Friday, June 26, 2009

Neglected Passages #6: The Scope of the Canon (Jude 9-10, 14-15)

If we're gonna talk about neglected passages, we might easily discuss the entire Epistle of Jude. I can't recall ever hearing a sermon from it. To be honest, Jude is largely an ad hominem attack on a competing group of Christian teachers. The epistle does exhort its audience to consider those tempted by false teaching, offering mercy and salvation to those -- even as one despises their "defilement" (vv. 22-23, with a major text critical problem). As William Brosend, II, notes, Jude insists upon eschatological hope and demonstrates that the character of believers, especially religious leaders, is an essential part of their message.

Jude also contains a clue about the nature and development of the canon. Verses 8-9 refer to the archangel Gabriel "contending with the devil" (RSV) over the body of Moses. We also find this story in the Testament of Moses, a Jewish pseudpigraphal work of the period. The tradition may have reached Jude through by another road; my point is that Jude relies on extracanonical traditions for this information.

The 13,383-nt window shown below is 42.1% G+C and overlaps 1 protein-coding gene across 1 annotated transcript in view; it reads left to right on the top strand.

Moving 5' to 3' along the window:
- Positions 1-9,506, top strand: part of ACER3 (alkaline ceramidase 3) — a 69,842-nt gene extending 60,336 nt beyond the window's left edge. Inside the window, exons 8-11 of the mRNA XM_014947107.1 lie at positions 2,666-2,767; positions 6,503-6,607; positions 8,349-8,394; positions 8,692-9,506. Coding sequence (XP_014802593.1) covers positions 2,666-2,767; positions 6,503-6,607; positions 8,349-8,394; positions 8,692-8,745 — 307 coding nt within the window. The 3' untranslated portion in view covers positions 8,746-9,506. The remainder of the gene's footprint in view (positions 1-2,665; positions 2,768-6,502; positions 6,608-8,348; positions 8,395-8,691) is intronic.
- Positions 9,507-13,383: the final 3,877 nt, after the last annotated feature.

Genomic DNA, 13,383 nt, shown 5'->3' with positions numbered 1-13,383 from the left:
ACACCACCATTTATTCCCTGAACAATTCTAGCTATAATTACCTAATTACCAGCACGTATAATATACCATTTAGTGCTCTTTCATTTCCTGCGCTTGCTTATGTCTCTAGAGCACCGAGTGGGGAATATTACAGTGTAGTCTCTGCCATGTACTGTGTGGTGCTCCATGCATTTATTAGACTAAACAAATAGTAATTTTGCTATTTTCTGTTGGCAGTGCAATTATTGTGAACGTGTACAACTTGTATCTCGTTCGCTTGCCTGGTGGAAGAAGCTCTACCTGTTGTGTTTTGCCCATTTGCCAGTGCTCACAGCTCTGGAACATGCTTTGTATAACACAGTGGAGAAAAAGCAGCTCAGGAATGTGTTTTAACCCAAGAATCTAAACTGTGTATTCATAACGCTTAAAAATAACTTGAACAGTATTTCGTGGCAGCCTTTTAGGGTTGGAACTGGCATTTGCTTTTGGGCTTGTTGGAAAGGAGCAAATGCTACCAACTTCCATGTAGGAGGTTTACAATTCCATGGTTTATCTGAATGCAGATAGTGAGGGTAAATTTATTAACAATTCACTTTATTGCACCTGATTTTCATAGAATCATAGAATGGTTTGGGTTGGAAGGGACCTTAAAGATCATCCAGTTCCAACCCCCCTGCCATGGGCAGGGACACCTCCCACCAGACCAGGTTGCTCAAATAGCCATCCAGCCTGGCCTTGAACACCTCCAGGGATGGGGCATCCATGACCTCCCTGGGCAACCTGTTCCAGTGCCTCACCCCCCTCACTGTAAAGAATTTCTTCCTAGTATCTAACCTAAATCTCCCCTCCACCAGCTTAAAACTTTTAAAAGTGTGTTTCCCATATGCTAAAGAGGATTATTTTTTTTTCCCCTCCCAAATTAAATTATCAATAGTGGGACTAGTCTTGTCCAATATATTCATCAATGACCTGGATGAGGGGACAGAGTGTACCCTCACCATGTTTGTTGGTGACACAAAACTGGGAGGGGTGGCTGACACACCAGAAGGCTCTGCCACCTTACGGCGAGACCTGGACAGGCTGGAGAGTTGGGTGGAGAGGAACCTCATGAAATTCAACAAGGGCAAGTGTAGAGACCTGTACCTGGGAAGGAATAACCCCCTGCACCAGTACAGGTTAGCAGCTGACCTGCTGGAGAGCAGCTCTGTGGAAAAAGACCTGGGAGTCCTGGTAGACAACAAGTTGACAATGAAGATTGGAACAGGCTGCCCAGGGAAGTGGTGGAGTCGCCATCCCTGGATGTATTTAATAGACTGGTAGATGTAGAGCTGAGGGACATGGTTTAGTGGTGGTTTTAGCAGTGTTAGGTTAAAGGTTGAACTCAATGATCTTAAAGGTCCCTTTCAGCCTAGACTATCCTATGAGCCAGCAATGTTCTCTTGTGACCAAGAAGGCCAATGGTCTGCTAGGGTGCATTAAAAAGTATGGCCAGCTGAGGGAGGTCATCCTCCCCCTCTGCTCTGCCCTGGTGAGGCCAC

Even more striking are verses 14-15, in which Jude quotes the great Jewish apocalypse 1 Enoch (1:9), attributing the quote to Enoch's prophecy. Clearly, Jude employs 1 Enoch as scripture. By the way, 1 Enoch stands in the canon of the Ethiopic Church.

Jude's allusion to the Testament of Moses and its quotation of 1 Enoch have implications for how we understand the canon. Our canon (the Bible) is the result of use by Jew and Christians. (For its part, Jude didn't receive particularly widespread acceptance for quite a long time and was often disputed.) It didn't fall out of heaven. A group of bishops didn't conduct a secret vote in a smoke-filled room. It wasn't the result of a consensus. However we understand the role of the Holy Spirit in this process, our Bible comes to us because our ancestors in the faith read, shared, copied, and treasured these books. They used them to find guidance, insight, and inspiration.


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